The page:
Meanwhile, the places and slots are all taken up, even those for the stories we are writing. Not because we’re better or they’re better, but because the industry is dominated by the voices and minds and connections of the majority group.
You may not believe me but as a female Muslim, Pakistani, South Asian writer, this is exactly what I’ve been up against for the 18 years I’ve been a writer. I am writing stories from this perspective, but getting published is Herculean because the publishers already have their one woman/Pakistani/South Asian/Muslim writer and they don’t need any more on their lists. It can come down to something as simple as “well the white guy’s name is easier to pronounce so readers will trust him more” — it’s insidious and psychologically crushing and yet we have to persevere.
The responses to Yasmin’s essay and my thoughts were predictable. A dozen people asking whether they couldn’t write about men because they were women, or women because they were men, or astronauts, or one-legged Sumo wrestlers.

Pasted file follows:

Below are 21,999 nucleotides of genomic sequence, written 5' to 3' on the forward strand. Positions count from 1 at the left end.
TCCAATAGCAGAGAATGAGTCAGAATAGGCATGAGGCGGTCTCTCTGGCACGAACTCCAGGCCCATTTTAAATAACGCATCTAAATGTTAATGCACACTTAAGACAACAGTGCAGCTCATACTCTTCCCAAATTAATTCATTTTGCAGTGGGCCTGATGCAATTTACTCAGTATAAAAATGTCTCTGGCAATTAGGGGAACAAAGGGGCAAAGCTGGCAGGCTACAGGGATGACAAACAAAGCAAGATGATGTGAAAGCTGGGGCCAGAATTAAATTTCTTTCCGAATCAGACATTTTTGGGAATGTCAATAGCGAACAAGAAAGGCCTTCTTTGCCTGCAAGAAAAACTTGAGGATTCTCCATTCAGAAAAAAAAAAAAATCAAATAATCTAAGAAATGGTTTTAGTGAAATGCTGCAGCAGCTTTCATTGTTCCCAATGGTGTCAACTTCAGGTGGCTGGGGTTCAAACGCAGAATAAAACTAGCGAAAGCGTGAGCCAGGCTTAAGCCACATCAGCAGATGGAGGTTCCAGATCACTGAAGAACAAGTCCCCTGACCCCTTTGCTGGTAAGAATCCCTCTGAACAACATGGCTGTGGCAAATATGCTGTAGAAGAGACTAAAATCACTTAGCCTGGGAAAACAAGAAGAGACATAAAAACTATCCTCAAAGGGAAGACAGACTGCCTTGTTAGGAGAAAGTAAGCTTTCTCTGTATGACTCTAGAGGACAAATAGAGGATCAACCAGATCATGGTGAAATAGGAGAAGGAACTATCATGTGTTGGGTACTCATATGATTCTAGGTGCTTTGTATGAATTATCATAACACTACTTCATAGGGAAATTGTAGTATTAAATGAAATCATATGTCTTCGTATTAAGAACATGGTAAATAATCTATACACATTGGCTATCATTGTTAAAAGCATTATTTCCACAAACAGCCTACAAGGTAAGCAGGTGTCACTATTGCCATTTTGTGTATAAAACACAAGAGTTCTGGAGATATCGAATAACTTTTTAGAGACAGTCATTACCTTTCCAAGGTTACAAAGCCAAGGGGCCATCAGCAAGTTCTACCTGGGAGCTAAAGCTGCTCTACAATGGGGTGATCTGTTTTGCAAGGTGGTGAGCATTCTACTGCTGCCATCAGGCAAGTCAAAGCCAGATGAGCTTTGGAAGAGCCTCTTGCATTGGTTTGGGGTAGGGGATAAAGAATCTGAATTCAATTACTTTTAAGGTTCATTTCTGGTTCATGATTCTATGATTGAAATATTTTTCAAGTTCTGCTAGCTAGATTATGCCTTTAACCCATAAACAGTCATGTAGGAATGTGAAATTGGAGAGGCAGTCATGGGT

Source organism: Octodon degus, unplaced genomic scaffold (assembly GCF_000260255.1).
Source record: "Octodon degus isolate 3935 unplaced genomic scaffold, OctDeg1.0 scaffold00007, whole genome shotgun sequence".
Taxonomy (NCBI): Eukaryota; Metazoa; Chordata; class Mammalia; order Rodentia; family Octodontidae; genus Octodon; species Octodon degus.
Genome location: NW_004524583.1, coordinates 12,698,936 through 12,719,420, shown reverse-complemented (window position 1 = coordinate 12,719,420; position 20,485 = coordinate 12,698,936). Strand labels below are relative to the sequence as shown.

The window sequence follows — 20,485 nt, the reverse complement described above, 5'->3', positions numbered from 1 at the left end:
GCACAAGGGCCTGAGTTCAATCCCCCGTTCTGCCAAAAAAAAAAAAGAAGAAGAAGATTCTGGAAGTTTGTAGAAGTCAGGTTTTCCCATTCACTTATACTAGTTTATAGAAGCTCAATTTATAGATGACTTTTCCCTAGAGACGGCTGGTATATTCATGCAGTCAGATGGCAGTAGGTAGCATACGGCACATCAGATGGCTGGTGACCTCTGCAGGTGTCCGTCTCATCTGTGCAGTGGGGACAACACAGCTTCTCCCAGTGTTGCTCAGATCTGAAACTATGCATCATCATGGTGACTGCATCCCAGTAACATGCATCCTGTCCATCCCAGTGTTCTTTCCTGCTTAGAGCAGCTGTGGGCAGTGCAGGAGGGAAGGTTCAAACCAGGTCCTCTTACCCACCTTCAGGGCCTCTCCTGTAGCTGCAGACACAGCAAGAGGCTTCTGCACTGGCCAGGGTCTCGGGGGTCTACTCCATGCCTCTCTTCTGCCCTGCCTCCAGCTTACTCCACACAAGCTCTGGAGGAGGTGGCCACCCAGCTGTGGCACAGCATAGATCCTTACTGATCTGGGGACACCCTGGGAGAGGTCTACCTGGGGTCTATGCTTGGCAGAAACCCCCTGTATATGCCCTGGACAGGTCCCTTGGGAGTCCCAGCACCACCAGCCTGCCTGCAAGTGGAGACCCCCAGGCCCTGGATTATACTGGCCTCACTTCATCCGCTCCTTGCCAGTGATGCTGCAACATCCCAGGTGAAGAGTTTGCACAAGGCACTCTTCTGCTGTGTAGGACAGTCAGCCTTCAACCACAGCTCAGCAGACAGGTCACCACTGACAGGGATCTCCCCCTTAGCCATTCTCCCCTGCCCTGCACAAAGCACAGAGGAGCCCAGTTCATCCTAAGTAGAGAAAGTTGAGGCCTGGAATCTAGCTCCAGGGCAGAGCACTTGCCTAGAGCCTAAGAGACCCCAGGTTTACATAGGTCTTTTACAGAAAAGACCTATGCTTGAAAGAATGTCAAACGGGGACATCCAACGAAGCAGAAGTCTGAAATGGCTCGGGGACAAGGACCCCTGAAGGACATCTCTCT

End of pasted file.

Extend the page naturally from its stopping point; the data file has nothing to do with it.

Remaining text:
I’m willing to bet money that these people haven’t written or published. They would not have to ask the question. They would already know the answer: you can write about anything, or from the viewpoint of anything, but your authenticity and your viewpoint will be challenged, unless you’ve really done what the best writers do, and lost yourself in that world physically, mentally, emotionally.
A case in point: Olivier Truc’s Forty Days Without Shadow, a crime thriller set in Nordic Lapland. Truc, from France, moved to Sweden thirty years ago, has spent months and years up in Lapland, and conducted extensive research, interviews, and observation of the Sami people before he even got near writing his story. The Sami have been oppressed by Swedes, Norwegians and Finns, their indigenous culture in danger of vanishing. Truc took a risk writing about them, but he accomplished it because he wrote with respect. And this is what Abdul-Magied asks at the end of her essay:
Asking to be respected — is that asking for too much? Apparently, in the world of fiction, it is.
I had the same experience when I wrote Slum Child, about a Christian girl from a Karachi slum. “How dare you write about this when you are rich and Muslim” was the question I got.